Price rise due to mismanagement: CPI-M | india | Hindustan Times
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Price rise due to mismanagement: CPI-M

india Updated: Feb 15, 2007 15:18 IST
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The Communist Party of India-Marxist (CPI-M) on Thursday blamed the "wrong policies" and "mismanagement" of Prime Minister Manmohan Singh's government for the steep rise in the prices of essential commodities.

Taking a strong exception to the Congress-led government's claim about GDP growth, the CPI-M, which along with three other partners lends crucial outside support to the ruling coalition, alleged that it was facing "the anger and discontent of the people due to price rise".

"The UPA (United Progressive Alliance) government is squarely responsible for the present state of affairs. In the middle of last year, the government claimed that the price rise was seasonal," the CPI-M said in the editorial of the party weekly People's Democracy.

"The wrong policies of the government and mismanagement have led to shortages of supply and price rise of many commodities," the article said.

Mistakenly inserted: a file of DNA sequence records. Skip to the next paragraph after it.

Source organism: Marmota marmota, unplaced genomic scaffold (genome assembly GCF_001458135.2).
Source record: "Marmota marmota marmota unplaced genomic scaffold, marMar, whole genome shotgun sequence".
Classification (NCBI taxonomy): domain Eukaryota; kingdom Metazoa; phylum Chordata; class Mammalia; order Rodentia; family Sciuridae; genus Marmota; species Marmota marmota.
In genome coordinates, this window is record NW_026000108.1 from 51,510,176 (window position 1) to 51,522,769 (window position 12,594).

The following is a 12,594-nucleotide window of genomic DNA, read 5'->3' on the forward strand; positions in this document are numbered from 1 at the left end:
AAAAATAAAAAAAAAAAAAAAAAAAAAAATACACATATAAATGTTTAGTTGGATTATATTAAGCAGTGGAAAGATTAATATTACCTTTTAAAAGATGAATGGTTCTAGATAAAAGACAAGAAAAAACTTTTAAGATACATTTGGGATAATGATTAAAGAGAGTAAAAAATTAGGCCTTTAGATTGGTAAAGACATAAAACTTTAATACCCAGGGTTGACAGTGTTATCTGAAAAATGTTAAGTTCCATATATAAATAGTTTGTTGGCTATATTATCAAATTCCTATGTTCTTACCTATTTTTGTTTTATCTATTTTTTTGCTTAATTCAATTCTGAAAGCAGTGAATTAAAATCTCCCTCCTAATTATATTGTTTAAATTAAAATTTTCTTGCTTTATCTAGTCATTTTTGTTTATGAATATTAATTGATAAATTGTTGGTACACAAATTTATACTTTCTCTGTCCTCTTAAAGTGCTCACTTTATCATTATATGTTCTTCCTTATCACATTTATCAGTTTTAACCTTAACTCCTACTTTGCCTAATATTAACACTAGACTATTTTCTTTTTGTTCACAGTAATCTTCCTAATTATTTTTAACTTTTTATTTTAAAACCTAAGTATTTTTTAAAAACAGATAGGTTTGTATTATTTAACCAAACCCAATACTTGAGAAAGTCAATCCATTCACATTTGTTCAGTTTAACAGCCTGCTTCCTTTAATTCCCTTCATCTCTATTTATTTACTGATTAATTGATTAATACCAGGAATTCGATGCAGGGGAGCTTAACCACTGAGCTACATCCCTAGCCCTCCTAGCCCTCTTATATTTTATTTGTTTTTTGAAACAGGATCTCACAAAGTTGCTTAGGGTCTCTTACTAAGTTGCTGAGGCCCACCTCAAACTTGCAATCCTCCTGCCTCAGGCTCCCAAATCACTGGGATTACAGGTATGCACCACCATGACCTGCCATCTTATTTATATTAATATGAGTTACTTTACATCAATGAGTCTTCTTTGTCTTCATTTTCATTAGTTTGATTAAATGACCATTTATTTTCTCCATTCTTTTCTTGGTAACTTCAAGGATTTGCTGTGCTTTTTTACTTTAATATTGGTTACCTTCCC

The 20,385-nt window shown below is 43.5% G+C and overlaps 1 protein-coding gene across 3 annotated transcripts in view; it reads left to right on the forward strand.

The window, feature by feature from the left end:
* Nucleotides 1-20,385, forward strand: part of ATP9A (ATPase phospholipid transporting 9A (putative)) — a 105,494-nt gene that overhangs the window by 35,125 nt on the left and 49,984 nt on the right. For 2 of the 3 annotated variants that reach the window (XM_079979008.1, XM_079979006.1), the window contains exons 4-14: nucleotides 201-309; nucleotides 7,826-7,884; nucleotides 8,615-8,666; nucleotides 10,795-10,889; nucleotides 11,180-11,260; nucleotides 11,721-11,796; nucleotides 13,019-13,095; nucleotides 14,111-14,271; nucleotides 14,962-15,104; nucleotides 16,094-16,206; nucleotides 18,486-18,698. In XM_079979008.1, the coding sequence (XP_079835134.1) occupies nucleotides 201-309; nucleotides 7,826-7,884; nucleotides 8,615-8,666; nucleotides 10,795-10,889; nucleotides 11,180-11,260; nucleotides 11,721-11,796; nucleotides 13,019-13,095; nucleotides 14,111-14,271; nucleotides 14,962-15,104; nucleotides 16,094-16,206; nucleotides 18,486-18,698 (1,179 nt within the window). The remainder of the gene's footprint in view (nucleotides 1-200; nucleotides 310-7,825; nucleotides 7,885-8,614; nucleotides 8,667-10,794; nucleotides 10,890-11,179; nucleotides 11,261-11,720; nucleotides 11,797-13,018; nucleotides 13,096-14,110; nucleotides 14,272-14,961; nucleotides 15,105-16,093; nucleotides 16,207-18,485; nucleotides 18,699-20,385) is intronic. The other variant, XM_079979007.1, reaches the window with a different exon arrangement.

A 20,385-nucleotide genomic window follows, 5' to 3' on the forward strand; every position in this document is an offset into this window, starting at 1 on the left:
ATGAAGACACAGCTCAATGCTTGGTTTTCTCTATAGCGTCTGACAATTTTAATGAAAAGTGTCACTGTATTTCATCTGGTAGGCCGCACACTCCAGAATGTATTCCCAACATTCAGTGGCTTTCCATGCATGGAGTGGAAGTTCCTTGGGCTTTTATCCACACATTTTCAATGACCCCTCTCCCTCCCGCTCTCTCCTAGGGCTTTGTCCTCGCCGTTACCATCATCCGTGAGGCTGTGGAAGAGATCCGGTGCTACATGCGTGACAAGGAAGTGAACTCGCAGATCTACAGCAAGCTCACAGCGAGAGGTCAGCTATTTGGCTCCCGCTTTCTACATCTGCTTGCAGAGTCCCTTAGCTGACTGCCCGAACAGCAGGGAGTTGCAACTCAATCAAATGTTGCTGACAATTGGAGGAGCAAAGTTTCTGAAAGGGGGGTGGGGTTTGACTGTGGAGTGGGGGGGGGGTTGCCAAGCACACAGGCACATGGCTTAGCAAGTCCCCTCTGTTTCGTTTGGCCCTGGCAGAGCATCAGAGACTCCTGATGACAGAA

The communists alleged that the government failed to bring down the prices of sugar despite a fall in its international price. "The fiasco of wheat imports last year underlined the failure to procure adequate amounts of wheat from farmers because private players are being allowed to corner stocks," the party said.

"Mesmerised by its own talk of having achieved nine per cent growth in GDP, the UPA government is now facing the anger and discontent of the people due to price rise," it said adding that the price rise would have an adverse effect on the fortunes of the ruling party in the ongoing state assembly elections in Punjab and Uttarakhand.

"The diehard neo-liberal policy makers in the UPA government will have to come to grips with reality soon," the editorial said.

The article also said the previous National Democratic Alliance (NDA) government's decision in 2003 to lift all restrictions on futures trading in agricultural commodities was a major reason for the price rise.

"The government should immediately put curbs on the futures trading of essential commodities. It must reduce the prices of petrol and diesel further; it should revise the ad-valorem duty structure on petroleum products."

"It must take necessary measures to boost food grain production and ensure adequate procurement. It has to take urgent steps to strengthen and expand the public distribution system. It has to tighten up the Essential Commodities Act and crack down on hoarding with a firm hand. This is the least that people expect to be done to protect their livelihood and rights," the editorial urged.

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